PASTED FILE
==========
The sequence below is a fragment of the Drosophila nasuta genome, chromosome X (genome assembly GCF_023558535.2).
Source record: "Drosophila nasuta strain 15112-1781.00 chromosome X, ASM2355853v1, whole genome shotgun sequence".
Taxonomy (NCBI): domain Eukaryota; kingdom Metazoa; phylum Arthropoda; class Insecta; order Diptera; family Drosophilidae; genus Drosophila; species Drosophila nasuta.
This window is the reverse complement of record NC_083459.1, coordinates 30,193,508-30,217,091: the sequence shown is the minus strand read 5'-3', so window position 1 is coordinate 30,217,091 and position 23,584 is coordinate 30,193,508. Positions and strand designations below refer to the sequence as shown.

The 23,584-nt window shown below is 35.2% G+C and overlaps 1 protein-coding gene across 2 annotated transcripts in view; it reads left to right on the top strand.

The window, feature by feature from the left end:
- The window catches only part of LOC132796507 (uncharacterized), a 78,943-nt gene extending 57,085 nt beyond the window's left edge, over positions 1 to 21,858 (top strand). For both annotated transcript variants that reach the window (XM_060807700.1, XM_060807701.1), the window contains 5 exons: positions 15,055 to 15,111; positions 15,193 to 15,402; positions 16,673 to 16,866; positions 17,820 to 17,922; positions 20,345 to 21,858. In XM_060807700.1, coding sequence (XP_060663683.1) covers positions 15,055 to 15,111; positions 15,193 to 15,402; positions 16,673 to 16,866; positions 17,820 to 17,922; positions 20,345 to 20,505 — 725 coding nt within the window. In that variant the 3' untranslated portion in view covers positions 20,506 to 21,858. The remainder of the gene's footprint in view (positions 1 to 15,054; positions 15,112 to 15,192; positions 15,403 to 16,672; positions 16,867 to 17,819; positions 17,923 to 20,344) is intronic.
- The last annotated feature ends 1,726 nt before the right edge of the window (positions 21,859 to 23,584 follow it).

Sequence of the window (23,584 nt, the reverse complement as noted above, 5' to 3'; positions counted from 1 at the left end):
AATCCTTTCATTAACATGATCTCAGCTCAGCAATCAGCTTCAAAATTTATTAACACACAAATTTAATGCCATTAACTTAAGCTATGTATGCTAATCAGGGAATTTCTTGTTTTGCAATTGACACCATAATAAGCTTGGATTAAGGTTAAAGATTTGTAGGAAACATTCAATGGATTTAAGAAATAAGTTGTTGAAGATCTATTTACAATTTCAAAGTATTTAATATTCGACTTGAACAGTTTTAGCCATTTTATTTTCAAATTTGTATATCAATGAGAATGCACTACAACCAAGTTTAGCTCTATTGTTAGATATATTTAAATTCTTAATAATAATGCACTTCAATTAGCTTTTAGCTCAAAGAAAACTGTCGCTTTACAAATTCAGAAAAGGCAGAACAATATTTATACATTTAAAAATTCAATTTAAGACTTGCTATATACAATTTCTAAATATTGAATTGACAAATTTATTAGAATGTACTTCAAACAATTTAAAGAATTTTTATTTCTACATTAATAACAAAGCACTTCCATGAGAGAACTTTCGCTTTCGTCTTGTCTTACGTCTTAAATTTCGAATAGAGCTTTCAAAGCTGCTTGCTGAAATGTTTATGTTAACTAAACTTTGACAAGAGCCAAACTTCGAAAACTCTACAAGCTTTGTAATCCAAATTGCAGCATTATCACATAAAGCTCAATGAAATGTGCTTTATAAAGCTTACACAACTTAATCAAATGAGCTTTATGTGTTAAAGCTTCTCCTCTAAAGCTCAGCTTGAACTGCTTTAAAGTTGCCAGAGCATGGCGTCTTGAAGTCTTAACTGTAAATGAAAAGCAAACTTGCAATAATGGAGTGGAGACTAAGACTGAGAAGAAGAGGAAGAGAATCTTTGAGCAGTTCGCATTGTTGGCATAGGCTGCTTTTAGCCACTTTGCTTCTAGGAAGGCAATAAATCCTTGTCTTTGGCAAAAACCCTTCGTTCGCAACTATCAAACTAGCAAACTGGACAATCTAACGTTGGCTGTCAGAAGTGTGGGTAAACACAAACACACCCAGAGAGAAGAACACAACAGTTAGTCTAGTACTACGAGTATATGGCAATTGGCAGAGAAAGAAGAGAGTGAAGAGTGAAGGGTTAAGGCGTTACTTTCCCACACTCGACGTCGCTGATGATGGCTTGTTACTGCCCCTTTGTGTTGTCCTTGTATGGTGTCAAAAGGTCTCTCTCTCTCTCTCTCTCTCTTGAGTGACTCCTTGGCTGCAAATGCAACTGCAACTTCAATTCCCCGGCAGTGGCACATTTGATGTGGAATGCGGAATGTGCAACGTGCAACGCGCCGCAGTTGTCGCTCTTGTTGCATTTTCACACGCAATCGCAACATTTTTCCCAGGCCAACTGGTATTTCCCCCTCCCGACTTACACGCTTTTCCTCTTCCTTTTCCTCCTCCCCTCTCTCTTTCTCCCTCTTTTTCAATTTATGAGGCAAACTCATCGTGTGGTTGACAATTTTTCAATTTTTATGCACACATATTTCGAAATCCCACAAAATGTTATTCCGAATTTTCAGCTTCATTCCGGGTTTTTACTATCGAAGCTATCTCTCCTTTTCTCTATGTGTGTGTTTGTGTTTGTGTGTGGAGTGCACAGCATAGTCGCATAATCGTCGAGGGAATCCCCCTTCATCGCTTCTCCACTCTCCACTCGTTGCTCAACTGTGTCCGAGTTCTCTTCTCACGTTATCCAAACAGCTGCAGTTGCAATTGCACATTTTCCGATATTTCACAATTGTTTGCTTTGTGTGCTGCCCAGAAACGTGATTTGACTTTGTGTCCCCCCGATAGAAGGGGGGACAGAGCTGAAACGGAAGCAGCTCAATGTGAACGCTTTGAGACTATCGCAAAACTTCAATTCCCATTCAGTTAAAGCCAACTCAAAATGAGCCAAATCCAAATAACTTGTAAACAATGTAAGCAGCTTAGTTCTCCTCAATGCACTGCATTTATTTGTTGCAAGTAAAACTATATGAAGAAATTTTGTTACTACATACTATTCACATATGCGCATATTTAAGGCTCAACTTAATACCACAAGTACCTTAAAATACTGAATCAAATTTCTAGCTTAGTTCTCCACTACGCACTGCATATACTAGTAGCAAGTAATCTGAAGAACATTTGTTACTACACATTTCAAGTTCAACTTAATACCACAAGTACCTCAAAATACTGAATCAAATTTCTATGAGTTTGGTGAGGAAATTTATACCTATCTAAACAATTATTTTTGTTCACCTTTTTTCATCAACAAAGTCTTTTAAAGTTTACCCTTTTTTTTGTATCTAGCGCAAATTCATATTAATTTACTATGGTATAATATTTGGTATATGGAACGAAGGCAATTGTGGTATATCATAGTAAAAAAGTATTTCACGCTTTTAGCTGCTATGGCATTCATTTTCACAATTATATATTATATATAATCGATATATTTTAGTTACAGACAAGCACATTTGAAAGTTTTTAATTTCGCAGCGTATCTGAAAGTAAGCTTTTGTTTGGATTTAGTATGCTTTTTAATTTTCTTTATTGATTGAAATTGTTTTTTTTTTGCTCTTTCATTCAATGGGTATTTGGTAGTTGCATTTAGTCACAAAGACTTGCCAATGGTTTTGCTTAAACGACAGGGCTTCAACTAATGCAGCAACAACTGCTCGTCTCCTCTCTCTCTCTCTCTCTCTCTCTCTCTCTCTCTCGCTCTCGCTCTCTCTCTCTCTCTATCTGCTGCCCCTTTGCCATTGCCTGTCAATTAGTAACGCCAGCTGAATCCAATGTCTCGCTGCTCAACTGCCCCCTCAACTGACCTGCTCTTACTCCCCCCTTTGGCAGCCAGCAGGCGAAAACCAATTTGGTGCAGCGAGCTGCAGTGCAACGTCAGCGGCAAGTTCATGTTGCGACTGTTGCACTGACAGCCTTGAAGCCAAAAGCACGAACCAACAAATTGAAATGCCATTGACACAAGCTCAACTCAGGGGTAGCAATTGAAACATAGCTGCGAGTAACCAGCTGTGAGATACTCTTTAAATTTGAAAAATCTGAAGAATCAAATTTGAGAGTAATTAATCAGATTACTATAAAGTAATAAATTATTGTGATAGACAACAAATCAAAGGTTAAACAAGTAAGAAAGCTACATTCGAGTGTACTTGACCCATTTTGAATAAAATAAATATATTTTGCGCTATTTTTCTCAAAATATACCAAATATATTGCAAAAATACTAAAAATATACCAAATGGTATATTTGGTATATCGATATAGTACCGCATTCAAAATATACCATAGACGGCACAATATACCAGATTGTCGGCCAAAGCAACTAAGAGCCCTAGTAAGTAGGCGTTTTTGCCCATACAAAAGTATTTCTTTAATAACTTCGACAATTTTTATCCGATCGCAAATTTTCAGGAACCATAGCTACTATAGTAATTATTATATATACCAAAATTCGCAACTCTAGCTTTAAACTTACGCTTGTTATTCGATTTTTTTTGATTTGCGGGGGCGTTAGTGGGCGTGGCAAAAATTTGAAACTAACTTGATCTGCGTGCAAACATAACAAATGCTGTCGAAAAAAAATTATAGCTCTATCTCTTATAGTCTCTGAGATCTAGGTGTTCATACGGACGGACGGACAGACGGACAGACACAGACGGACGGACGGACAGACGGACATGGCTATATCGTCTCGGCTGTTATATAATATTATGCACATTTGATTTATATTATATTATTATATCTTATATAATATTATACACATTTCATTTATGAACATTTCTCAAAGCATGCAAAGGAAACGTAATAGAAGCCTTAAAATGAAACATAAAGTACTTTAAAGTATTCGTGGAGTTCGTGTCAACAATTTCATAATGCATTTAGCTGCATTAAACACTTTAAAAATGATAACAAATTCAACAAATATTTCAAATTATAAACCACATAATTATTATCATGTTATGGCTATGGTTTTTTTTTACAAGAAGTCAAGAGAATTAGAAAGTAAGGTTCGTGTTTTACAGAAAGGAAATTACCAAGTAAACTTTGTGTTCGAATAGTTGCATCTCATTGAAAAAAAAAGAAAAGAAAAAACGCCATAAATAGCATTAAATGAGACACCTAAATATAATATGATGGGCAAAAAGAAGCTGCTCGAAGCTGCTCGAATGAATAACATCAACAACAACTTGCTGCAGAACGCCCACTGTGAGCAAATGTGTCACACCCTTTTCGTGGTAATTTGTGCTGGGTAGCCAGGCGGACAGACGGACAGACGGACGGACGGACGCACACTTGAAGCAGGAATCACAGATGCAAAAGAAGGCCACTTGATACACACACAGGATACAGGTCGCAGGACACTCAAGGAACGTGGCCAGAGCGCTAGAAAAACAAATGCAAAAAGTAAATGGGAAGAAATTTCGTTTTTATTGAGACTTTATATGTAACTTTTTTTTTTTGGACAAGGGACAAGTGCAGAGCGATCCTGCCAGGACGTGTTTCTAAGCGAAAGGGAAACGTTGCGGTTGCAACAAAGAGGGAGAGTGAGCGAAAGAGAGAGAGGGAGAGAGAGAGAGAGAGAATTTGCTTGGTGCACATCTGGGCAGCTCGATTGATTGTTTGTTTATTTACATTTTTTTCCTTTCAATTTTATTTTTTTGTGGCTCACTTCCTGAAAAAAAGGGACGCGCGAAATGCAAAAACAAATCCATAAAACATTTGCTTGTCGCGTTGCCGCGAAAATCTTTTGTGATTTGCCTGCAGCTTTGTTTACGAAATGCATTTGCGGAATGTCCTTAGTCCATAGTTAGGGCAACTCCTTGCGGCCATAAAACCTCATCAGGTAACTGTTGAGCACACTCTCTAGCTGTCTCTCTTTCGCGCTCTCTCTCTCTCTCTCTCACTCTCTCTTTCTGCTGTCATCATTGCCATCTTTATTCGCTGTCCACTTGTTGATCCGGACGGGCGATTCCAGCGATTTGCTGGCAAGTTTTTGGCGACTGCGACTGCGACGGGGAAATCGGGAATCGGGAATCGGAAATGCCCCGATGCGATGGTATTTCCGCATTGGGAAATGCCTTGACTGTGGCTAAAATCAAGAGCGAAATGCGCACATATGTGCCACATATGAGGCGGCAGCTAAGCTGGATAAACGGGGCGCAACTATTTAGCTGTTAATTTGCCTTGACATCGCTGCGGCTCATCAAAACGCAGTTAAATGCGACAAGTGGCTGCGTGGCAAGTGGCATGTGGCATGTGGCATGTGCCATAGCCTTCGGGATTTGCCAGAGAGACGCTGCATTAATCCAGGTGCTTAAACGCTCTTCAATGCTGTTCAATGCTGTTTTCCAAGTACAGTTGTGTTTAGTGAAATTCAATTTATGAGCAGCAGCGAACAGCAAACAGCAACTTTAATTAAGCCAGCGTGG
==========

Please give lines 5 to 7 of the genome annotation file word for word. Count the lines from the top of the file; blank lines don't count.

The 23,584-nt window shown below is 35.2% G+C and overlaps 1 protein-coding gene across 2 annotated transcripts in view; it reads left to right on the top strand.

The window, feature by feature from the left end:
- The window catches only part of LOC132796507 (uncharacterized), a 78,943-nt gene extending 57,085 nt beyond the window's left edge, over positions 1 to 21,858 (top strand). For both annotated transcript variants that reach the window (XM_060807700.1, XM_060807701.1), the window contains 5 exons: positions 15,055 to 15,111; positions 15,193 to 15,402; positions 16,673 to 16,866; positions 17,820 to 17,922; positions 20,345 to 21,858. In XM_060807700.1, coding sequence (XP_060663683.1) covers positions 15,055 to 15,111; positions 15,193 to 15,402; positions 16,673 to 16,866; positions 17,820 to 17,922; positions 20,345 to 20,505 — 725 coding nt within the window. In that variant the 3' untranslated portion in view covers positions 20,506 to 21,858. The remainder of the gene's footprint in view (positions 1 to 15,054; positions 15,112 to 15,192; positions 15,403 to 16,672; positions 16,867 to 17,819; positions 17,923 to 20,344) is intronic.